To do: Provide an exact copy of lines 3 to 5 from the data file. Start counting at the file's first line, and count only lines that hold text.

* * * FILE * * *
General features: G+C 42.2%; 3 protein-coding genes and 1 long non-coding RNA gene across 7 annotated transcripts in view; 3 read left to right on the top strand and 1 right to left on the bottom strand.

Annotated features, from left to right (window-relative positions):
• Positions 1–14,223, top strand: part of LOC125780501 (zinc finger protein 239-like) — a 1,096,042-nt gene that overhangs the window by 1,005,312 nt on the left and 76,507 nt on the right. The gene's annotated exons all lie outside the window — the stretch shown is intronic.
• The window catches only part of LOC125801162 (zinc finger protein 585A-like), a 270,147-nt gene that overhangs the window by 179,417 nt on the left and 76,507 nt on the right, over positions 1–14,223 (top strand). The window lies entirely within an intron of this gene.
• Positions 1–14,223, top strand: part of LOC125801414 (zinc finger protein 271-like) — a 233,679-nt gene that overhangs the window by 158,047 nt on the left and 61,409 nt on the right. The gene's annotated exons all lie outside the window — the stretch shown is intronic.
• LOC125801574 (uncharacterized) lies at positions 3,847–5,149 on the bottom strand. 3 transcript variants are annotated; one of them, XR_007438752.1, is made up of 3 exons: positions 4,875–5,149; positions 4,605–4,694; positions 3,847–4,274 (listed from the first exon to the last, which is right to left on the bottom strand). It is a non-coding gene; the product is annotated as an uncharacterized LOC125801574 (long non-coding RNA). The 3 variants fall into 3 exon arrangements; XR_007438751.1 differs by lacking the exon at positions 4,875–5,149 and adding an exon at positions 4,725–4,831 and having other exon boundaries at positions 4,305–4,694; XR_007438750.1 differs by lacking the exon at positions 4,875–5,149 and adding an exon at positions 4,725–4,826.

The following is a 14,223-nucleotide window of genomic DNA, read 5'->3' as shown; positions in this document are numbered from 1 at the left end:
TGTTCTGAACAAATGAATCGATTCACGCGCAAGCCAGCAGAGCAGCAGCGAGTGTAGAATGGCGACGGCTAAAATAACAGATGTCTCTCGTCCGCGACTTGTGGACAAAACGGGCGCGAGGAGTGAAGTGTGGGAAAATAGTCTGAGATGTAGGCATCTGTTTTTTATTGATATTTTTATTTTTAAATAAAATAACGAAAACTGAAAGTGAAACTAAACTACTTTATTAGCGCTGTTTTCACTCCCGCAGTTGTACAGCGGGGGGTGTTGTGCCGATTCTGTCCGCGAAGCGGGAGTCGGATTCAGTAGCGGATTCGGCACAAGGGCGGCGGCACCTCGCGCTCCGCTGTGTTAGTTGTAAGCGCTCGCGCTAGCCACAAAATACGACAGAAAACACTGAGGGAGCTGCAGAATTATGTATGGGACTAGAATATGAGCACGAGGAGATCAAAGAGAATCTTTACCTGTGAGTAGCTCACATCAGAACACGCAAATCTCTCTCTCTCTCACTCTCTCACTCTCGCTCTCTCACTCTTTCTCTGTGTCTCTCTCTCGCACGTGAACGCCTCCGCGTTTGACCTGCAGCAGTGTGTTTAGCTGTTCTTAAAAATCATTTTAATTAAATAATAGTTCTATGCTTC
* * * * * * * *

• Positions 1–14,223, top strand: part of LOC125780501 (zinc finger protein 239-like) — a 1,096,042-nt gene that overhangs the window by 1,005,312 nt on the left and 76,507 nt on the right. The gene's annotated exons all lie outside the window — the stretch shown is intronic.
• The window catches only part of LOC125801162 (zinc finger protein 585A-like), a 270,147-nt gene that overhangs the window by 179,417 nt on the left and 76,507 nt on the right, over positions 1–14,223 (top strand). The window lies entirely within an intron of this gene.
• Positions 1–14,223, top strand: part of LOC125801414 (zinc finger protein 271-like) — a 233,679-nt gene that overhangs the window by 158,047 nt on the left and 61,409 nt on the right. The gene's annotated exons all lie outside the window — the stretch shown is intronic.